JR: Well, actually what I told him was this: I can’t pick a Finals yet, but I can pick a final four. And if I had to go out on a limb today I would take the Cavs. But I’m seeing an Eastern Conference final between the Celtics and the Cavs, with a wildcard being the Magic. And then in the Western Conference I’m going with the Lakers and Spurs, with a team maybe like Utah being the wildcard.

BDL: Do Lakers fans need to be more worried about Ron Artest(notes) trying to fit into the mix or Lamar Odom(notes) marrying “The Kardashian Klan” and reality TV?

JR: Both great questions. I think Artest is at a point in his career where he understands that he is going to be judged by winning and his ability to get along with those who have had more success — Phil and Kobe. When you’re in that situation, and you’re Ron Artest, you’re going to be attentive enough to those guys where even if he wanted to get off track he understands that’s not the place he can do it. He has to represent a different standard of excellence playing for the Lakers just because … it’s the Lakers. I think that’s going to help him a lot on and off the floor. […]

I still feel like if the Lakers are going to win another championship they can’t have Andrew Bynum(notes) from this year’s Finals. There’s still going to be a question about the point guard position — obviously we love Derek Fisher(notes), but he’s not getting any younger and we got to still play the first 46, 47 minutes of the game. Even though they’re the defending champions, they have questions. Every team has questions, that’s why they play the game.

BDL: And what about this Odom-Khloe “circus” — you see that being a distraction?

JR: Well, there’s a difference between being a professional athlete — having the media ask you questions and what you consider being hounded — as opposed to the paparazzi. So, for whatever it’s worth, hopefully he’s ready for that what comes with it. Because when he misses a lay-up (and everybody does), when he has a bad game (and every player will), [the marriage] is going to be one of the things that’s well discussed and documented about his concentration, his focus and his ability to still perform.

BDL: Right. As soon as something bad happens the media’s going to want to pin it on his relationship.

JR: Kind of like Jessica [Simpson] and Tony [Romo].

BDL: Yeah.

JR: But when you’re Tony Parker(notes) and you have Eva [Longoria] the only way you can silence [the doubters] is to do what Tony did. Go out, win the Finals MVP, win a couple of championships and become one of the top three point guards in the game. So for Lamar, he’s definitely going to have to be competitive at a high level. If the Lakers have any fall off record wise, or he struggles, he just gave his critics something else to pile on about.

BDL: Had a few people on Twitter want me to ask you this next question: What fountain of youth is your ex-Fab Five teammate Juwan Howard(notes) drinking from? He’s still playing!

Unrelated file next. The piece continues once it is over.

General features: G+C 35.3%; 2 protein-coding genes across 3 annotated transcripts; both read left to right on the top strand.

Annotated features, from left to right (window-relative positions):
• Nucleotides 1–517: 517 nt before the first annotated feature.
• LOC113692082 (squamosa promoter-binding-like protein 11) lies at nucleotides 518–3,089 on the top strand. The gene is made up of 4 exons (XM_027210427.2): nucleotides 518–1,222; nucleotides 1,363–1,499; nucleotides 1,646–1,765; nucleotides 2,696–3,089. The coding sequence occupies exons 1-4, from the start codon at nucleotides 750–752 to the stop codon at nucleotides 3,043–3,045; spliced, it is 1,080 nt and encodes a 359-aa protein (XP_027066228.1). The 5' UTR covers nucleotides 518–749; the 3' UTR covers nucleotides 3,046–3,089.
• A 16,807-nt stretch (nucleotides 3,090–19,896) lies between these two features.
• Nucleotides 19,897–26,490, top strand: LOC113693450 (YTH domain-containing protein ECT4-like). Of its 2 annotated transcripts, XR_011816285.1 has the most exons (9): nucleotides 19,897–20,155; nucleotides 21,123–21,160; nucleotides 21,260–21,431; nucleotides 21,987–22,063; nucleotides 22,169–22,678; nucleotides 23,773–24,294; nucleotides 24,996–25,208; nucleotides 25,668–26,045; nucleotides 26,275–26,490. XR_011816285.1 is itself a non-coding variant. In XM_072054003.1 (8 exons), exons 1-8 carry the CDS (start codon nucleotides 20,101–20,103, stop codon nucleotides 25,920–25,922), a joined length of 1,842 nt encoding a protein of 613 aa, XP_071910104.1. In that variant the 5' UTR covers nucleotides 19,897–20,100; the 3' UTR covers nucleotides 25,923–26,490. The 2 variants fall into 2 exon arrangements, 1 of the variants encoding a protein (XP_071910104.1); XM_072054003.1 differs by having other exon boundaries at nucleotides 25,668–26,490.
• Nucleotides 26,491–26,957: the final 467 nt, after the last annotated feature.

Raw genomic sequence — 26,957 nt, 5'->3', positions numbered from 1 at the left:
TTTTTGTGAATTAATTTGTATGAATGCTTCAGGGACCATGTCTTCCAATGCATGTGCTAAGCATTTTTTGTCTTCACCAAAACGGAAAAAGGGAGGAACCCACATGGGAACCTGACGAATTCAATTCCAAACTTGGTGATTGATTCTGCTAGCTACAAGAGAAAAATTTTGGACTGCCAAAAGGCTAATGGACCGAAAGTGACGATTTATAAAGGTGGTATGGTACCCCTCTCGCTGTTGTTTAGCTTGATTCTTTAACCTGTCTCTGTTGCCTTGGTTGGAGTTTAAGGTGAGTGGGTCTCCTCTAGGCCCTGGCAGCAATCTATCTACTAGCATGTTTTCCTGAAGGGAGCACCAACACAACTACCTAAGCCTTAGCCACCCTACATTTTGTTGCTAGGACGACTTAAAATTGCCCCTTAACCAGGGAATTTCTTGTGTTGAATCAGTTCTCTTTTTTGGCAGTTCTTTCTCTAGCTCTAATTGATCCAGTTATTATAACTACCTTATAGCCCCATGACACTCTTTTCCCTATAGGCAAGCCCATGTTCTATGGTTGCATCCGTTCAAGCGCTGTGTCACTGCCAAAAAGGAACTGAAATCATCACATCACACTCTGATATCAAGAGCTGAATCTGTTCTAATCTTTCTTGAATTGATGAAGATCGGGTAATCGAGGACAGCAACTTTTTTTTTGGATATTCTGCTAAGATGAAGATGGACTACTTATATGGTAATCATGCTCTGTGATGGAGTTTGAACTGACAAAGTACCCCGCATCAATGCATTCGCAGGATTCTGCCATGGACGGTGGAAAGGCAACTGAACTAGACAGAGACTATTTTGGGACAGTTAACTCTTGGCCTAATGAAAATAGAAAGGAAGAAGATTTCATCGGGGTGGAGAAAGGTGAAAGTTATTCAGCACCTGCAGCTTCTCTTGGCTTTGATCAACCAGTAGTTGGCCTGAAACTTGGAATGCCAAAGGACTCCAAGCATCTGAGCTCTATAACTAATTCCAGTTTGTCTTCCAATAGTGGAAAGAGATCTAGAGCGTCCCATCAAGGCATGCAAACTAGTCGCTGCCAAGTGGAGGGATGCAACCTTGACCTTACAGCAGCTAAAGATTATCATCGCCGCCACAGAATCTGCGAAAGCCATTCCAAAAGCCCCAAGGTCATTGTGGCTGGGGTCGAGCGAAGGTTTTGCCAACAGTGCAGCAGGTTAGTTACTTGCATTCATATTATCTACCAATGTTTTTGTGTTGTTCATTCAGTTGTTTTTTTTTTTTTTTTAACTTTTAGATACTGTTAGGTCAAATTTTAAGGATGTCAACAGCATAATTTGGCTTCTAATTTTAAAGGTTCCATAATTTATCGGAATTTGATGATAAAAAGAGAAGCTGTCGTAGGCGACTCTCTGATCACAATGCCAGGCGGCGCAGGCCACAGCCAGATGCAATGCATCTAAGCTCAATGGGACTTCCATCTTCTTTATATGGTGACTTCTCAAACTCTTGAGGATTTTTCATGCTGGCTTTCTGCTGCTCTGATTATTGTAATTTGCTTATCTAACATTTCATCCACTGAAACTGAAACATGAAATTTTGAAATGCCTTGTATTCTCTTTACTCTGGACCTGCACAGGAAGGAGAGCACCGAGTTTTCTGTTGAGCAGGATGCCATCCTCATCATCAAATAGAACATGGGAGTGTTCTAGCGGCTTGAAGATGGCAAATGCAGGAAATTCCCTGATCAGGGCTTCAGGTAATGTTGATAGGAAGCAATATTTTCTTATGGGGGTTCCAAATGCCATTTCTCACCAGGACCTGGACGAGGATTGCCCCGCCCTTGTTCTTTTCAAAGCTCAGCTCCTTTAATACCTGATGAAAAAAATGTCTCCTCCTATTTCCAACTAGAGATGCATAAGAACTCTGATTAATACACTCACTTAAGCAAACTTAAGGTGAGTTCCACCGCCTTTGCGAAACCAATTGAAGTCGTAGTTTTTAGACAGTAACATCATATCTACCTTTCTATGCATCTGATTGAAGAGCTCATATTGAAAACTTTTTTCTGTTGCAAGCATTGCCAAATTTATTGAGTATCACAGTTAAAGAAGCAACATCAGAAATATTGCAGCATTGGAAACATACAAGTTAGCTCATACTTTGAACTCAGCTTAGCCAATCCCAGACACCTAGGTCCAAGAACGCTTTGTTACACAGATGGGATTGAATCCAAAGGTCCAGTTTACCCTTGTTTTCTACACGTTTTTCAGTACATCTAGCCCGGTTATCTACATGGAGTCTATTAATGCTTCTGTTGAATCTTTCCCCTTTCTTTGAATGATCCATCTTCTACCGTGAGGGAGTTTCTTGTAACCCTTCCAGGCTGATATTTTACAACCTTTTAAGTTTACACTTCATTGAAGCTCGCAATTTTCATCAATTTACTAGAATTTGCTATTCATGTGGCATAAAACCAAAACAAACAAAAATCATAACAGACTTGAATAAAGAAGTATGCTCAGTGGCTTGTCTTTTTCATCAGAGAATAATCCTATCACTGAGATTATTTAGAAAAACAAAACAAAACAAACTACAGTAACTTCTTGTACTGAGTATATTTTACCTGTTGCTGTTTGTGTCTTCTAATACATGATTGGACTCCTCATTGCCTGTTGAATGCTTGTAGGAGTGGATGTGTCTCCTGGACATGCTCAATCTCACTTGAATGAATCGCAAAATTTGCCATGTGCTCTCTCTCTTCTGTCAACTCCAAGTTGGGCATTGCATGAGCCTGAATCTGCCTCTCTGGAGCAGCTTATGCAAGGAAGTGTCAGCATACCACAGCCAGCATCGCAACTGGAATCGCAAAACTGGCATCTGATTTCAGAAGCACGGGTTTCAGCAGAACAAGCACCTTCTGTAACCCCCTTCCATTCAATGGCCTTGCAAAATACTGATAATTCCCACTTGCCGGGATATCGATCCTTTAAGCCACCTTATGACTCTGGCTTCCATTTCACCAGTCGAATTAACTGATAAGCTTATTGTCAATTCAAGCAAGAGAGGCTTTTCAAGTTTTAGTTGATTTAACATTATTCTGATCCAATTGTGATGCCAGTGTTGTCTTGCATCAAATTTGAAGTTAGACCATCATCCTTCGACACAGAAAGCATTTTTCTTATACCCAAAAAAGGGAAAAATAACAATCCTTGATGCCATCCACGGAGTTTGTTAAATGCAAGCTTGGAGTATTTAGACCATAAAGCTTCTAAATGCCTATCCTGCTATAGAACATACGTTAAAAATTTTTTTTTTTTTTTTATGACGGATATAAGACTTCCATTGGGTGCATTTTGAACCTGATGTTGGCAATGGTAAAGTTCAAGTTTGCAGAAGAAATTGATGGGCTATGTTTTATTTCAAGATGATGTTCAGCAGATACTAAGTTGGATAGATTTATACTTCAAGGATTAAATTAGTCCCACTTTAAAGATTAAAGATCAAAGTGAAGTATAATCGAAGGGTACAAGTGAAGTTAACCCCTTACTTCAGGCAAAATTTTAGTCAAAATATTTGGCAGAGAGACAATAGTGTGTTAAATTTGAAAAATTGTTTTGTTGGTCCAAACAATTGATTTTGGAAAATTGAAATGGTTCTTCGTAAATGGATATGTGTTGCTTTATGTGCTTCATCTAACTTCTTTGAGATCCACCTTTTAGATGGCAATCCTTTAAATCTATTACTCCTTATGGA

JR: No question about it. I used to joke with Juwan, as did Chris [Webber] and the other guys, that we always knew he’d be the last one of us to keep playing in the NBA.

BDL: Really?

JR: Yeah. Because not only does he love the game that much, but his style of game is conducive to a long career. As a power forward his game was skill. His game was left shoulder, right shoulder, rebound with two hands, make a medium range shot — not necessarily high-flying reverse dunks. So I’m not surprised; I’m very happy for him. I always joke with him about not being able to go to the army because he has flat feet. But it works in the NBA. And now I have another reason to root for Brandon Roy(notes) and LaMarcus Aldridge(notes) with Juwan on the team. That’s my brother.

BDL: Any chance at a Jalen Rose comeback?

JR: No!

BDL: No?

JR: With an exclamation point behind it. I still can play and I’m still in shape. I consider myself the best player that doesn’t have an NBA uniform and I’m content with that title.

BDL: Bold.

JR: And if anybody wants to play me for that title — for charity — the offer stands.

BDL: You’re getting your Bryon Russell hustle on here.

JR: He got that from me. Just so you know. I played with him out in Los Angeles — UCLA. I’ve played with him in Calabasas. I’ve said it on Twitter. I’ve said it on television. I love B-Russ, but I have to take the patent on that one.

BDL: Sort of an odd question, but what player’s game today most reminds you of yours?

JR: Joe Johnson(notes) — a guy that can play three positions.

See, let’s talk about the transformation in the game. There were big guards that I looked up to — big point guards, 6’7 and taller. Scottie Pippen was a point forward. Grant Hill(notes) was and is a point forward. LeBron James(notes) is a point forward. As for point guards — Magic Johnson was bringing it up at Michigan State. Steve Smith was bringing it up at Michigan State. Penny Hardaway was bringing it up in Memphis.

BDL: All big guys.